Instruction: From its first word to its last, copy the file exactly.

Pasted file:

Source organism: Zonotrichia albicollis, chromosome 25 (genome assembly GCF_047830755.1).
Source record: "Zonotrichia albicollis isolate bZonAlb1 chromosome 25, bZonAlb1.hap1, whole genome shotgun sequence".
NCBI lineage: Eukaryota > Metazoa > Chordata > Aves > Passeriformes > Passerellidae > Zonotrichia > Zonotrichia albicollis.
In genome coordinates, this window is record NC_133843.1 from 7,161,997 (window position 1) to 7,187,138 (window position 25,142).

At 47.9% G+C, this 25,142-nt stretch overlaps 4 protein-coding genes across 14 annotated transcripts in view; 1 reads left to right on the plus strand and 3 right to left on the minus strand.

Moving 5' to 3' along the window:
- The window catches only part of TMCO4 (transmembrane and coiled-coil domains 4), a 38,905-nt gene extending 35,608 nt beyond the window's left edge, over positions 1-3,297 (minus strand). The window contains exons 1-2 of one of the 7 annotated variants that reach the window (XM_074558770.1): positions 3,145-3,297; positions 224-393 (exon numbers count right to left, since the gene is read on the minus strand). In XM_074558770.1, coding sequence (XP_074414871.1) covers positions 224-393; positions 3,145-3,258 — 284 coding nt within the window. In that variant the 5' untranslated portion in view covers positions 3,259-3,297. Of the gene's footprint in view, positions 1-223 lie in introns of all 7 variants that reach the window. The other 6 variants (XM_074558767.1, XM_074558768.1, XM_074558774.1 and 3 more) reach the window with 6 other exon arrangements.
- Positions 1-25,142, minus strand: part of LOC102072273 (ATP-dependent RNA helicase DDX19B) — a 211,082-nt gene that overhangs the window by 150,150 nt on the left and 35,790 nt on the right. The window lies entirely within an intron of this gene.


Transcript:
Source organism: Zonotrichia albicollis, chromosome 25 (genome assembly GCF_047830755.1).
Source record: "Zonotrichia albicollis isolate bZonAlb1 chromosome 25, bZonAlb1.hap1, whole genome shotgun sequence".
NCBI lineage: Eukaryota > Metazoa > Chordata > Aves > Passeriformes > Passerellidae > Zonotrichia > Zonotrichia albicollis.
In genome coordinates, this window is record NC_133843.1 from 7,161,997 (window position 1) to 7,187,138 (window position 25,142).

At 47.9% G+C, this 25,142-nt stretch overlaps 4 protein-coding genes across 14 annotated transcripts in view; 1 reads left to right on the plus strand and 3 right to left on the minus strand.

Moving 5' to 3' along the window:
- The window catches only part of TMCO4 (transmembrane and coiled-coil domains 4), a 38,905-nt gene extending 35,608 nt beyond the window's left edge, over positions 1-3,297 (minus strand). The window contains exons 1-2 of one of the 7 annotated variants that reach the window (XM_074558770.1): positions 3,145-3,297; positions 224-393 (exon numbers count right to left, since the gene is read on the minus strand). In XM_074558770.1, coding sequence (XP_074414871.1) covers positions 224-393; positions 3,145-3,258 — 284 coding nt within the window. In that variant the 5' untranslated portion in view covers positions 3,259-3,297. Of the gene's footprint in view, positions 1-223 lie in introns of all 7 variants that reach the window. The other 6 variants (XM_074558767.1, XM_074558768.1, XM_074558774.1 and 3 more) reach the window with 6 other exon arrangements.
- Positions 1-25,142, minus strand: part of LOC102072273 (ATP-dependent RNA helicase DDX19B) — a 211,082-nt gene that overhangs the window by 150,150 nt on the left and 35,790 nt on the right. The window lies entirely within an intron of this gene.